Arm & Hammer Animal and Food Production
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WEBINAR: Take a systems approach to combat Campylobacter.

Posted December 10, 2020 by Dr. Christine Alvarado, Food Safety Technical Services Manager and Dr. Theresia Lavergne, Poultry Technical Services Manager

Producing safe food is a priority for those at all stages of integrated poultry operations. From poultry house to processing, a systems approach can help prevent risk of pathogen contamination. A complete intervention program begins prior to hatch and ends with proper product handling and cooking by the consumer.

In the United States alone, there are 1.5 million cases of Campylobacter illness diagnosed each year according to the Centers for Disease Control and Prevention. While the industry is diligent in mitigating the risk of Campylobacter contamination, live operations and processors can take additional steps at all stages of the integrated poultry system to reduce pathogen load and prevalence.

Four best practices for food safety.

  • It starts at the live operation. Lower bacteria prevalence on incoming birds means antimicrobials in the plant can more effectively do their jobs. Intervention strategies at the poultry house include best management practices and feed additives to help reduce bacterial load upon arrival. Developing close working relationships with live operations sets the processing cycle up for the best possible outcome.
  • Develop a biomapping program. Microbial testing and data analysis can help processors understand pathogen movement throughout the production continuum and determine where food safety hazards are introduced. This ultimately tells the story of food safety in a facility and provides opportunities to strategically place interventions in areas of high risk for pathogen introduction.
  • Identify food safety critical control points. While using the same technology throughout processing can provide efficacious results, a multi-hurdle, multi-technology approach allows processors to improve efficacy and hit problematic target areas to heighten food safety.
  • Elevate data analytics. Processors should work with a team of statisticians or data analytic experts to determine pathogen load and prevalence using collected data. The data builds a history and shows food safety trends, telling the story of how processing is affecting food safety while also bringing understanding to current trends using predictive modeling.

When evaluating food safety practices in processing, it’s important to identify the top three points that have the greatest influence on pathogen reduction.  By focusing on three key areas consistently, processors have an opportunity to make a larger impact on pathogen risk levels. It’s important to focus not on managing the average pathogen load and prevalence across the industry, but on managing the variation within each processing plant. Tailor and target solutions to meet the unique needs of each facility.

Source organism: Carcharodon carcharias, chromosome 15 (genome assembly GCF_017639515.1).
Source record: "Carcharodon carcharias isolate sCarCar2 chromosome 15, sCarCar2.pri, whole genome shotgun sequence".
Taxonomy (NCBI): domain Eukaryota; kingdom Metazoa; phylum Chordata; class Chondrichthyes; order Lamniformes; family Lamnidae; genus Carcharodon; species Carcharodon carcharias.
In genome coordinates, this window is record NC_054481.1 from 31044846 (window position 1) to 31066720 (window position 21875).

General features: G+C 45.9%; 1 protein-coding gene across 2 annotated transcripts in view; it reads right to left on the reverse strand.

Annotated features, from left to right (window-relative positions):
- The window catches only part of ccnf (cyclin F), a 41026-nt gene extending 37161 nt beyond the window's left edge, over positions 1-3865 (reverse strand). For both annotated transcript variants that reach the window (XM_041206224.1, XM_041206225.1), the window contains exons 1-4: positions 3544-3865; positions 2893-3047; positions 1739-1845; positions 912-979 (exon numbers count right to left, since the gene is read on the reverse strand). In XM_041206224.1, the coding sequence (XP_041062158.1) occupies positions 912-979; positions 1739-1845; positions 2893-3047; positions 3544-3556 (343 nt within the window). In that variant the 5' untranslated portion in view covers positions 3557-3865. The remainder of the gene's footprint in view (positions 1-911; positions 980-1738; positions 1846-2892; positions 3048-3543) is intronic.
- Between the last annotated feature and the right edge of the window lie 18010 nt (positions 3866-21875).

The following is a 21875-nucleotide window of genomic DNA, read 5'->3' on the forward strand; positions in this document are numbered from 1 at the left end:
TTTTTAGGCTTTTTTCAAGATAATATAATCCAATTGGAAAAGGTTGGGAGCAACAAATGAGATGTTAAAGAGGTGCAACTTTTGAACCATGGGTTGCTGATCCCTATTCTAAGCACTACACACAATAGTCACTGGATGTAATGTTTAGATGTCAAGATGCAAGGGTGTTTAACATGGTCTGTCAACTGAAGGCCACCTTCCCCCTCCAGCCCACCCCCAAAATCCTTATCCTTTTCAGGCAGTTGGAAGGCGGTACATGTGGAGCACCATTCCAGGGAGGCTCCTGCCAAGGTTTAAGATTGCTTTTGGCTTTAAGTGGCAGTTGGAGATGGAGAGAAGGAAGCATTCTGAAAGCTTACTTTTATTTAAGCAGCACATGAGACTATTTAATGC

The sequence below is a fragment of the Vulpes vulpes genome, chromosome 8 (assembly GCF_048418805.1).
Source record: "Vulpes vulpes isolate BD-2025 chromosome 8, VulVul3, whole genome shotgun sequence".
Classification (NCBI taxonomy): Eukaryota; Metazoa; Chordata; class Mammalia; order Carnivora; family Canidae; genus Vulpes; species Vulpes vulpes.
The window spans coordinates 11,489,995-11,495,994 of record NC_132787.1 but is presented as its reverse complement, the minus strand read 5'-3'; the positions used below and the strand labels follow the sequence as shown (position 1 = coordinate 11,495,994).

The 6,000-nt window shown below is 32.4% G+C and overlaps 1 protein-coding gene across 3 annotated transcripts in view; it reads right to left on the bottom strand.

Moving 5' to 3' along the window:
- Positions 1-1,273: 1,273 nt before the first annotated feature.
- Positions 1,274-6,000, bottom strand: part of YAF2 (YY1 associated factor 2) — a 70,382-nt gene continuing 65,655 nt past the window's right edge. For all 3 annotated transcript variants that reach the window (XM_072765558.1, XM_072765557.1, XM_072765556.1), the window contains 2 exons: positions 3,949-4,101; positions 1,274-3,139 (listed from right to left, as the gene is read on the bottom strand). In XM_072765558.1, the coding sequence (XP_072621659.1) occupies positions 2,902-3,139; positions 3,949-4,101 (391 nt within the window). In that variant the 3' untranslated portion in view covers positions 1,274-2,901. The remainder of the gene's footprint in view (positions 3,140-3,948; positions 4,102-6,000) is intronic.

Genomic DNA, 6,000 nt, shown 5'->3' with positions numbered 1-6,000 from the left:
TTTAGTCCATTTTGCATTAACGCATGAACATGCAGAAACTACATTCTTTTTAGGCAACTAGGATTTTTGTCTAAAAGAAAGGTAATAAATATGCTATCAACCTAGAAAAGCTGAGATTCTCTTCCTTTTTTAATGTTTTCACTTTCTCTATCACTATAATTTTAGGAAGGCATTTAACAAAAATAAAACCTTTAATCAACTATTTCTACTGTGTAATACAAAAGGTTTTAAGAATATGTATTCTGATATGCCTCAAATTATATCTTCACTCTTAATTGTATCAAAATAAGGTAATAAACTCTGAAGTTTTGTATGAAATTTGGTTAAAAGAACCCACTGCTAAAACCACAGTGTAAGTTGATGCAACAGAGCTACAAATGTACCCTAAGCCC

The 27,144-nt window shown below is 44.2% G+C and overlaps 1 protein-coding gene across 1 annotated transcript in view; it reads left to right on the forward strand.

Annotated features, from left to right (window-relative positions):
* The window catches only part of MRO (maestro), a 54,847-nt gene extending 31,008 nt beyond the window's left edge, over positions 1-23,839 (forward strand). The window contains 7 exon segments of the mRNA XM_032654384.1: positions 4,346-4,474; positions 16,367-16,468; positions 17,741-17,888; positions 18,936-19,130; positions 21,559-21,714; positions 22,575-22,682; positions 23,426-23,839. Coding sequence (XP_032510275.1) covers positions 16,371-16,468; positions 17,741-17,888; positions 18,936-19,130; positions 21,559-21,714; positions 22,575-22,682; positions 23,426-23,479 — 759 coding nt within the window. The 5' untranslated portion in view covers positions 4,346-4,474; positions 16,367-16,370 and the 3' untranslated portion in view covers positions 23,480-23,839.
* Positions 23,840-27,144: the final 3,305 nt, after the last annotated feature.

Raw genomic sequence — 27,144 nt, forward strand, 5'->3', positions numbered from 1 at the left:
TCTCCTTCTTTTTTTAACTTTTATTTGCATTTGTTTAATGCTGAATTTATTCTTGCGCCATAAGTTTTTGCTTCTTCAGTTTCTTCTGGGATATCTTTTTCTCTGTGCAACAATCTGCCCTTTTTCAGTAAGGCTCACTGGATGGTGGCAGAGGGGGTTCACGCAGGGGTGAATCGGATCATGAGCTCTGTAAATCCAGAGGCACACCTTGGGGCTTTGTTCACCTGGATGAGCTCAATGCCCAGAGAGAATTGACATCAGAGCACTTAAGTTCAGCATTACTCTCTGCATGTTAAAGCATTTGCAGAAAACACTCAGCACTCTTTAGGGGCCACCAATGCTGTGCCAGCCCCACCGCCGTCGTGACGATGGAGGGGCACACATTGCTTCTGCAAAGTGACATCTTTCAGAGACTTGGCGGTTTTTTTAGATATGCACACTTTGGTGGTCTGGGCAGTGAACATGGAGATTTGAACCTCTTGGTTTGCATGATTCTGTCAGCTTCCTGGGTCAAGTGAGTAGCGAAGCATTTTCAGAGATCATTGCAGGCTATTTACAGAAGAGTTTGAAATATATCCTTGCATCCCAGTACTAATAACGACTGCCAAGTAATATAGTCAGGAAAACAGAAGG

Reducing pathogen prevalence isn’t solely a processor’s job to manage, though. When healthier animals are sent from the farm to processing, it reduces risk of pathogen contamination and movement—a win for producers, processors and consumers.

Feed additives.

Utilizing feed additives at the poultry house aids in the reduction of Campylobacter colonization in poultry. Refined Functional Carbohydrates (RFCs) help poultry cope with health and environmental challenges, building resilient immune systems prepared to respond quickly when faced with challenges like Campylobacter.

These highly bioavailable RFCs:

  • Support growth of beneficial bacteria like Lactobacillus and Bifidobacterium
  • Bind to pathogenic bacteria like Campylobacter, E. coli and Salmonella
  • Support the immune system and bind mycotoxins

Meanwhile, RFCs also help prevent certain protozoa like Eimeria and Cryptosporidium from attaching to the intestinal wall and causing disease. Ultimately, introducing RFCs preharvest can support reduction in postharvest pathogen load by keeping birds healthy.

RFCs are proven to reduce adhesion of Campylobacter to poultry epithelial cells in vitro. In one study1, RFCs and other prebiotics reduced adhesion of Campylobacter to chicken LMH epithelial cell lines, providing a potential mechanism for reducing Campylobacter colonization in RFC supplemented poultry.

In another study, RFCs reduced Campylobacter jejuni load and prevalence in poultry. In separate trials, turkey poults2 and broilers3, 4 were supplemented with CELMANAX, a feed additive that consists of RFCs. Results showed RFC supplementation in poultry diets may aid in reduction of load and prevalence of Campylobacter jejuni in the ceca of boilers and turkeys.

A systems approach.

It takes the entire production and processing system to mitigate the colonization and spread of disease-causing pathogens like Campylobacter. No single intervention or tool is the solution. Rather, consider a multi-hurdle, multi-technology approach to establish programs to effectively combat Campylobacter throughout the integrated system.


Contact ARM & HAMMER to discuss implementing pre- or postharvest Campylobacter reduction strategies in your facility.



1 Froebel LK, et al. 2020 IPSF meeting, abstract P216
2 Huff GR, et al. Poultry Science 2013;92(3):655-662.
3 Froebel LK, et al. Poultry Science 2019;98(12):6668-6676.
4 Froebel, et al. 2019 Poultry Science Association meeting, abstract 656P

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